My son and middle daughter had their soccer season openers Sunday. They both decided to play again this year after a several-year hiatus from the sport. I think the wait did them both a bit of good. Please understand that I love soccer, and this has been proven time and again. (Most recently was this past week, when I texted a picture of the news brief from this very paper about my oldest daughter’s first varsity goal to about two dozen family and friends.) But there is only so much I can take of my children’s behavior before I throw in the towel.
My middle daughter’s last foray into the soccer world came when she was 5 or 6 years old. She was asked to play goalie, and she obliged. But her attention span was short – very short – and she quickly lost interest in just standing there. Instead, she stuck her head through one of the holes in the net and rested her neck upon it. From there, she gazed up into the sky, watching birds fly by. She was, of course, oblivious to the balls flying by as the other team scored not once, but twice before the coach pulled her in favor of a more interested player. Shortly thereafter, she decided to give up soccer in favor of Girl Scouts because, and I quote, “The outfits are cuter.”
My son, on the other hand, was quite interested in the field. Playing the field, that is. He never chased a soccer ball the whole season, but every girl on his team was chased at least once. The Sunday I realized he was just too young to understand what was going on was the day that he frolicked across the green expanse of grass holding the hand of another player.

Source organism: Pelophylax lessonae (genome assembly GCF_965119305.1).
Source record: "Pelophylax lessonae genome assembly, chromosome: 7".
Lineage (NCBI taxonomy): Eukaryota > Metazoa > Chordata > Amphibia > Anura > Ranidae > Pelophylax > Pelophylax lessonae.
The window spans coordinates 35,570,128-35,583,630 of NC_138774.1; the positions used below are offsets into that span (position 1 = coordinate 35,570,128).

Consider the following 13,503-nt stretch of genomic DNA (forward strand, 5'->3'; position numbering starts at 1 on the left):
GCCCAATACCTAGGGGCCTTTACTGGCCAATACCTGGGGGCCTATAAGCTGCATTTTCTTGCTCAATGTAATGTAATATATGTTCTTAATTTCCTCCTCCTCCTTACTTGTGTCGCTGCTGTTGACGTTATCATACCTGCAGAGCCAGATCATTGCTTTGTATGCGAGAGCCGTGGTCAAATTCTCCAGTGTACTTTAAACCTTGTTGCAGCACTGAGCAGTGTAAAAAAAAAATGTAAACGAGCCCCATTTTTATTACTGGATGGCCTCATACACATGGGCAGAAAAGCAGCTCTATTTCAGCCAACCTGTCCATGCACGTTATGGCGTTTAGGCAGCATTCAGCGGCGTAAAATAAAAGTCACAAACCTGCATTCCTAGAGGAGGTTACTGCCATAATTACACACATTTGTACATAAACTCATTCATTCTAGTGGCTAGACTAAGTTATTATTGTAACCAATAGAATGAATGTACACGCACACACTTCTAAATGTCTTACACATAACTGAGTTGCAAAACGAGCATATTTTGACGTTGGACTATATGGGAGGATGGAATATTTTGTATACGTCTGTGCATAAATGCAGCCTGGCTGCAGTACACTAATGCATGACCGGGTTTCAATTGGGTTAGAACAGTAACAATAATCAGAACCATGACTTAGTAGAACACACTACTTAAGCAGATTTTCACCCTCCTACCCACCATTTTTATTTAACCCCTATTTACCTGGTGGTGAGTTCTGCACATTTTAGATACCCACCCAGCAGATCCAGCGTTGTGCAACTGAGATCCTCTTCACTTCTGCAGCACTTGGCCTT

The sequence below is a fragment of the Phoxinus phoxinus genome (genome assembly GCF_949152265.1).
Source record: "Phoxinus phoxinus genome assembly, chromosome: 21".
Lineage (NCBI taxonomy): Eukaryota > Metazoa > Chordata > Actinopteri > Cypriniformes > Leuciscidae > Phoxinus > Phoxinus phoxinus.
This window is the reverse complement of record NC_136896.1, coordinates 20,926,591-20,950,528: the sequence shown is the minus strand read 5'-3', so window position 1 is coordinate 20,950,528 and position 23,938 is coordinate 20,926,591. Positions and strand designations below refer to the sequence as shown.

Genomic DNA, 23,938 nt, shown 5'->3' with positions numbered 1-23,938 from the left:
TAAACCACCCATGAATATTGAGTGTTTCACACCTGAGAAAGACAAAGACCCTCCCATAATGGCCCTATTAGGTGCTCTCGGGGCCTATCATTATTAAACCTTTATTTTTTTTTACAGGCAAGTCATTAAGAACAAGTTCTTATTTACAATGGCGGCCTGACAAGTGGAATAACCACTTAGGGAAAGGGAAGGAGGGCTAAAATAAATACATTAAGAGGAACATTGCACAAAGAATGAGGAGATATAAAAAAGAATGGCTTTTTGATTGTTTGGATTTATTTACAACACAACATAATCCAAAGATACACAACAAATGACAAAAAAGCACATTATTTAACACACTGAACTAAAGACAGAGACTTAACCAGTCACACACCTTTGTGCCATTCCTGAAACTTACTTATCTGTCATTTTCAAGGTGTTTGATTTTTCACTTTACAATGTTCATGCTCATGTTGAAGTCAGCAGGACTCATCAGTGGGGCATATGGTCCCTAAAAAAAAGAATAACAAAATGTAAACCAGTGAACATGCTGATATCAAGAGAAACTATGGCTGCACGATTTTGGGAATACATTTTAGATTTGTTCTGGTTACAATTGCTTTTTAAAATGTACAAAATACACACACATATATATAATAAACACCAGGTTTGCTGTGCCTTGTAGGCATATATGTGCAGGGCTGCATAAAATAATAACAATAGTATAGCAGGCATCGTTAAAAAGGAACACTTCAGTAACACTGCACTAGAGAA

They skipped jovially along a white line, unaware of what was going on around them. Suddenly, the girl fell down, but my son – still unmindful of what was happening – kept going. He drug her like a caveman for several yards before he realized what was happening and let go. It was the only time I had to apologize to a parent ON MY OWN TEAM for my child’s aggressive play.
But after a few years away, they both seemed excited about playing this weekend. My daughter particularly enjoyed midfield, which generally requires the most running. I’m glad she got over her whole phobia about getting sweaty!
My son said he enjoyed all of the positions he played, and seemed particularly inclined toward defense. No worries about him getting bored standing still in the goal box, though. He bounced around and followed the ball regardless of which side of the fifty it was on.
It was particularly exciting to see how happy they each were after their games. They both want to go to practice and are even kicking a ball around together in the yard on off days. I must say, however, that it is not all different. My son told the only girl on his team Sunday that he really needed her, and my daughter is quite excited that her uniform is a little different than all the rest. I guess some things never change.
Laura Zoeller can be reached at firstname.lastname@example.org.